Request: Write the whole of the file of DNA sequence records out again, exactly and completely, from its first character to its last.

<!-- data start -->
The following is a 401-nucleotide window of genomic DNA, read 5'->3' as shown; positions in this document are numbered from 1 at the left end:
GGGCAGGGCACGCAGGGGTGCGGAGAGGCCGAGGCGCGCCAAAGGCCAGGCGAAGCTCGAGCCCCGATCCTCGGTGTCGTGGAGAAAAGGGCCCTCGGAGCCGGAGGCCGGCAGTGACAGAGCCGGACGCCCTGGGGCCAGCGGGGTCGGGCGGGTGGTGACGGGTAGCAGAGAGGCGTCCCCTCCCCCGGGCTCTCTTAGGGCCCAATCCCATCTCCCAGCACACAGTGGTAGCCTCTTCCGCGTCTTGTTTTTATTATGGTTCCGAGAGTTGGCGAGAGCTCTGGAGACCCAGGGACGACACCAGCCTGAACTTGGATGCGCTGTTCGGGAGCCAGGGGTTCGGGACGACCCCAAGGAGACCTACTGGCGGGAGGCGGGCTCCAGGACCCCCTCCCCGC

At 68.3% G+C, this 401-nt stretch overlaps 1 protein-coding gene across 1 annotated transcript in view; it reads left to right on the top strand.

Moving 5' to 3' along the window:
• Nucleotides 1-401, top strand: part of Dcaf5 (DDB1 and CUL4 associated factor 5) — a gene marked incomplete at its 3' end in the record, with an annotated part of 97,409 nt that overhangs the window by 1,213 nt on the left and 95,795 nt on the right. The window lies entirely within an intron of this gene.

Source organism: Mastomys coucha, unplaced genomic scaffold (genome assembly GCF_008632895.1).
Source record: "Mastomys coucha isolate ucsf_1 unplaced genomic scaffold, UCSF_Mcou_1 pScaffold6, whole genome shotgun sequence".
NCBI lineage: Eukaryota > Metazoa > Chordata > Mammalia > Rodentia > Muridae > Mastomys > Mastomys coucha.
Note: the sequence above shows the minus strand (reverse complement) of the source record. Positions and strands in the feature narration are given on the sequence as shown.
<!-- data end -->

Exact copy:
The following is a 401-nucleotide window of genomic DNA, read 5'->3' as shown; positions in this document are numbered from 1 at the left end:
GGGCAGGGCACGCAGGGGTGCGGAGAGGCCGAGGCGCGCCAAAGGCCAGGCGAAGCTCGAGCCCCGATCCTCGGTGTCGTGGAGAAAAGGGCCCTCGGAGCCGGAGGCCGGCAGTGACAGAGCCGGACGCCCTGGGGCCAGCGGGGTCGGGCGGGTGGTGACGGGTAGCAGAGAGGCGTCCCCTCCCCCGGGCTCTCTTAGGGCCCAATCCCATCTCCCAGCACACAGTGGTAGCCTCTTCCGCGTCTTGTTTTTATTATGGTTCCGAGAGTTGGCGAGAGCTCTGGAGACCCAGGGACGACACCAGCCTGAACTTGGATGCGCTGTTCGGGAGCCAGGGGTTCGGGACGACCCCAAGGAGACCTACTGGCGGGAGGCGGGCTCCAGGACCCCCTCCCCGC

At 68.3% G+C, this 401-nt stretch overlaps 1 protein-coding gene across 1 annotated transcript in view; it reads left to right on the top strand.

Moving 5' to 3' along the window:
• Nucleotides 1-401, top strand: part of Dcaf5 (DDB1 and CUL4 associated factor 5) — a gene marked incomplete at its 3' end in the record, with an annotated part of 97,409 nt that overhangs the window by 1,213 nt on the left and 95,795 nt on the right. The window lies entirely within an intron of this gene.

Source organism: Mastomys coucha, unplaced genomic scaffold (genome assembly GCF_008632895.1).
Source record: "Mastomys coucha isolate ucsf_1 unplaced genomic scaffold, UCSF_Mcou_1 pScaffold6, whole genome shotgun sequence".
NCBI lineage: Eukaryota > Metazoa > Chordata > Mammalia > Rodentia > Muridae > Mastomys > Mastomys coucha.
Note: the sequence above shows the minus strand (reverse complement) of the source record. Positions and strands in the feature narration are given on the sequence as shown.